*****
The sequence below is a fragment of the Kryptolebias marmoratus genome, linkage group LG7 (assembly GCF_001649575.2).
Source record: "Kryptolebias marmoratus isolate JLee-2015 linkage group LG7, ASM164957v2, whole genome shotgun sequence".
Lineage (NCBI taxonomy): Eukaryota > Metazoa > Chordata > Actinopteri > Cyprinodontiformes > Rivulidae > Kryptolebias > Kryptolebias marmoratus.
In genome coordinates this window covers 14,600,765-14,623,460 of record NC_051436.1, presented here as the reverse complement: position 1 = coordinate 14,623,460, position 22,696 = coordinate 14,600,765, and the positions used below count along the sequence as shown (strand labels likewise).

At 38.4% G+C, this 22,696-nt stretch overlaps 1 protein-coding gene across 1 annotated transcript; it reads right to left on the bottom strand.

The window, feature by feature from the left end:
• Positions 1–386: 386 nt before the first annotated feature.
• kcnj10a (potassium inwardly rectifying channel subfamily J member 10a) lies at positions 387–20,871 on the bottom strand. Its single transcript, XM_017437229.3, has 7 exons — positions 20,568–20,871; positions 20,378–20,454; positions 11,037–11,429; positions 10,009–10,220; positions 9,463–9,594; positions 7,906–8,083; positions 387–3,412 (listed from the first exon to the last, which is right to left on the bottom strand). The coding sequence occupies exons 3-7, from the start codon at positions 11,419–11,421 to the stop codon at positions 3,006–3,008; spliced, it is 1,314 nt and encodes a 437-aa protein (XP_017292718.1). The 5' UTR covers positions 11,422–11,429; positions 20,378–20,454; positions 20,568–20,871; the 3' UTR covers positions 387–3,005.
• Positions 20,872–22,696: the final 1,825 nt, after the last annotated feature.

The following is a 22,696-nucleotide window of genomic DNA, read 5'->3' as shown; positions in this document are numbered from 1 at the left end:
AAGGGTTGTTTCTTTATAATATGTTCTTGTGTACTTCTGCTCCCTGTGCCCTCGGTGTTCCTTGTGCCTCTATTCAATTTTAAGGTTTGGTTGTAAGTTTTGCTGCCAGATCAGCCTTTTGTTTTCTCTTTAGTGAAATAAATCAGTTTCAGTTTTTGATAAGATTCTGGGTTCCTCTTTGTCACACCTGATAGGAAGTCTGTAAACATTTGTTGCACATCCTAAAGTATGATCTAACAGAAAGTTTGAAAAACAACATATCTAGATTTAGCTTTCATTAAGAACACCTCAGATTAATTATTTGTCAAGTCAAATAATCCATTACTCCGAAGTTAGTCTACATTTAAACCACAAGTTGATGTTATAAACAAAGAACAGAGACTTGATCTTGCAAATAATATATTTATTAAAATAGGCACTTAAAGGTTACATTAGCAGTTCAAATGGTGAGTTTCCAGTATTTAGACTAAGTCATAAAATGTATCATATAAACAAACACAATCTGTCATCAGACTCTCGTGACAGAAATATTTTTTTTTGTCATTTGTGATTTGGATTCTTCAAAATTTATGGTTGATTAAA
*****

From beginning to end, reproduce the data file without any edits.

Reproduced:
The sequence below is a fragment of the Kryptolebias marmoratus genome, linkage group LG7 (assembly GCF_001649575.2).
Source record: "Kryptolebias marmoratus isolate JLee-2015 linkage group LG7, ASM164957v2, whole genome shotgun sequence".
Lineage (NCBI taxonomy): Eukaryota > Metazoa > Chordata > Actinopteri > Cyprinodontiformes > Rivulidae > Kryptolebias > Kryptolebias marmoratus.
In genome coordinates this window covers 14,600,765-14,623,460 of record NC_051436.1, presented here as the reverse complement: position 1 = coordinate 14,623,460, position 22,696 = coordinate 14,600,765, and the positions used below count along the sequence as shown (strand labels likewise).

At 38.4% G+C, this 22,696-nt stretch overlaps 1 protein-coding gene across 1 annotated transcript; it reads right to left on the bottom strand.

The window, feature by feature from the left end:
• Positions 1–386: 386 nt before the first annotated feature.
• kcnj10a (potassium inwardly rectifying channel subfamily J member 10a) lies at positions 387–20,871 on the bottom strand. Its single transcript, XM_017437229.3, has 7 exons — positions 20,568–20,871; positions 20,378–20,454; positions 11,037–11,429; positions 10,009–10,220; positions 9,463–9,594; positions 7,906–8,083; positions 387–3,412 (listed from the first exon to the last, which is right to left on the bottom strand). The coding sequence occupies exons 3-7, from the start codon at positions 11,419–11,421 to the stop codon at positions 3,006–3,008; spliced, it is 1,314 nt and encodes a 437-aa protein (XP_017292718.1). The 5' UTR covers positions 11,422–11,429; positions 20,378–20,454; positions 20,568–20,871; the 3' UTR covers positions 387–3,005.
• Positions 20,872–22,696: the final 1,825 nt, after the last annotated feature.

The following is a 22,696-nucleotide window of genomic DNA, read 5'->3' as shown; positions in this document are numbered from 1 at the left end:
AAGGGTTGTTTCTTTATAATATGTTCTTGTGTACTTCTGCTCCCTGTGCCCTCGGTGTTCCTTGTGCCTCTATTCAATTTTAAGGTTTGGTTGTAAGTTTTGCTGCCAGATCAGCCTTTTGTTTTCTCTTTAGTGAAATAAATCAGTTTCAGTTTTTGATAAGATTCTGGGTTCCTCTTTGTCACACCTGATAGGAAGTCTGTAAACATTTGTTGCACATCCTAAAGTATGATCTAACAGAAAGTTTGAAAAACAACATATCTAGATTTAGCTTTCATTAAGAACACCTCAGATTAATTATTTGTCAAGTCAAATAATCCATTACTCCGAAGTTAGTCTACATTTAAACCACAAGTTGATGTTATAAACAAAGAACAGAGACTTGATCTTGCAAATAATATATTTATTAAAATAGGCACTTAAAGGTTACATTAGCAGTTCAAATGGTGAGTTTCCAGTATTTAGACTAAGTCATAAAATGTATCATATAAACAAACACAATCTGTCATCAGACTCTCGTGACAGAAATATTTTTTTTTGTCATTTGTGATTTGGATTCTTCAAAATTTATGGTTGATTAAA